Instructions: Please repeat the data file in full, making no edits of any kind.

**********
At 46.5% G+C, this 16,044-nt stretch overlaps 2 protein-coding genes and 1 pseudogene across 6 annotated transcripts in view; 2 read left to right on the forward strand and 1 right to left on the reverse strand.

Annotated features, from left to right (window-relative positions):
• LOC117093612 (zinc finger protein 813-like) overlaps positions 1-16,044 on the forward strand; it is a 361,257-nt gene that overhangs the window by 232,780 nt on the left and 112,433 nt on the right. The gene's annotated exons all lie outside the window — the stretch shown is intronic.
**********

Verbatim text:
At 46.5% G+C, this 16,044-nt stretch overlaps 2 protein-coding genes and 1 pseudogene across 6 annotated transcripts in view; 2 read left to right on the forward strand and 1 right to left on the reverse strand.

Annotated features, from left to right (window-relative positions):
• LOC117093612 (zinc finger protein 813-like) overlaps positions 1-16,044 on the forward strand; it is a 361,257-nt gene that overhangs the window by 232,780 nt on the left and 112,433 nt on the right. The gene's annotated exons all lie outside the window — the stretch shown is intronic.